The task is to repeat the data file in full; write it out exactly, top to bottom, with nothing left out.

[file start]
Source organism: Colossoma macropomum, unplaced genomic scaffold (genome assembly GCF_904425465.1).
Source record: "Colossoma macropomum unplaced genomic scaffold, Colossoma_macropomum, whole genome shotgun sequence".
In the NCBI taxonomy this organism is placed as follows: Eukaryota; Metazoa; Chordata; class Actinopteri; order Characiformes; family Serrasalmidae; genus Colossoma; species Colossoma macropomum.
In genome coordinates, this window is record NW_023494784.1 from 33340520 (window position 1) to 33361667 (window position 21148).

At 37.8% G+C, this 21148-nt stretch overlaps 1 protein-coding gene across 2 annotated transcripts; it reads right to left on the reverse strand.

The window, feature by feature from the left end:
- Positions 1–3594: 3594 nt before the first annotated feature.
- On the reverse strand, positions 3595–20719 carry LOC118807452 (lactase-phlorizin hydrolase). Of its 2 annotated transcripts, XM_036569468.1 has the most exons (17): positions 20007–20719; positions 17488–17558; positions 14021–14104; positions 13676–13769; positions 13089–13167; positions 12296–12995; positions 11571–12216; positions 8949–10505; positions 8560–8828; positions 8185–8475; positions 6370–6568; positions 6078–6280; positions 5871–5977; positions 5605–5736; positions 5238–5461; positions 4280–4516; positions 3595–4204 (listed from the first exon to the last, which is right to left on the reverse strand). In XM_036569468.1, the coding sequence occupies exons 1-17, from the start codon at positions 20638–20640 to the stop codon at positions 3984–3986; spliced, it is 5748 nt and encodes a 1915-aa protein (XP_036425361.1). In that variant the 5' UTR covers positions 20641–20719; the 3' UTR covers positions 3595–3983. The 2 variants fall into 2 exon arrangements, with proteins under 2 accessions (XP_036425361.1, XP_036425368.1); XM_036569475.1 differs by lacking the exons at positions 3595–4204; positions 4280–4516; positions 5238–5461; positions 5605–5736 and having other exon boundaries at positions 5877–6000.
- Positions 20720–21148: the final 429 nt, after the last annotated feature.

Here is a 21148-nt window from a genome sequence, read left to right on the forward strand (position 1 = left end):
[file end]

Source organism: Colossoma macropomum, unplaced genomic scaffold (genome assembly GCF_904425465.1).
Source record: "Colossoma macropomum unplaced genomic scaffold, Colossoma_macropomum, whole genome shotgun sequence".
In the NCBI taxonomy this organism is placed as follows: Eukaryota; Metazoa; Chordata; class Actinopteri; order Characiformes; family Serrasalmidae; genus Colossoma; species Colossoma macropomum.
In genome coordinates, this window is record NW_023494784.1 from 33340520 (window position 1) to 33361667 (window position 21148).

At 37.8% G+C, this 21148-nt stretch overlaps 1 protein-coding gene across 2 annotated transcripts; it reads right to left on the reverse strand.

The window, feature by feature from the left end:
- Positions 1–3594: 3594 nt before the first annotated feature.
- On the reverse strand, positions 3595–20719 carry LOC118807452 (lactase-phlorizin hydrolase). Of its 2 annotated transcripts, XM_036569468.1 has the most exons (17): positions 20007–20719; positions 17488–17558; positions 14021–14104; positions 13676–13769; positions 13089–13167; positions 12296–12995; positions 11571–12216; positions 8949–10505; positions 8560–8828; positions 8185–8475; positions 6370–6568; positions 6078–6280; positions 5871–5977; positions 5605–5736; positions 5238–5461; positions 4280–4516; positions 3595–4204 (listed from the first exon to the last, which is right to left on the reverse strand). In XM_036569468.1, the coding sequence occupies exons 1-17, from the start codon at positions 20638–20640 to the stop codon at positions 3984–3986; spliced, it is 5748 nt and encodes a 1915-aa protein (XP_036425361.1). In that variant the 5' UTR covers positions 20641–20719; the 3' UTR covers positions 3595–3983. The 2 variants fall into 2 exon arrangements, with proteins under 2 accessions (XP_036425361.1, XP_036425368.1); XM_036569475.1 differs by lacking the exons at positions 3595–4204; positions 4280–4516; positions 5238–5461; positions 5605–5736 and having other exon boundaries at positions 5877–6000.
- Positions 20720–21148: the final 429 nt, after the last annotated feature.

Here is a 21148-nt window from a genome sequence, read left to right on the forward strand (position 1 = left end):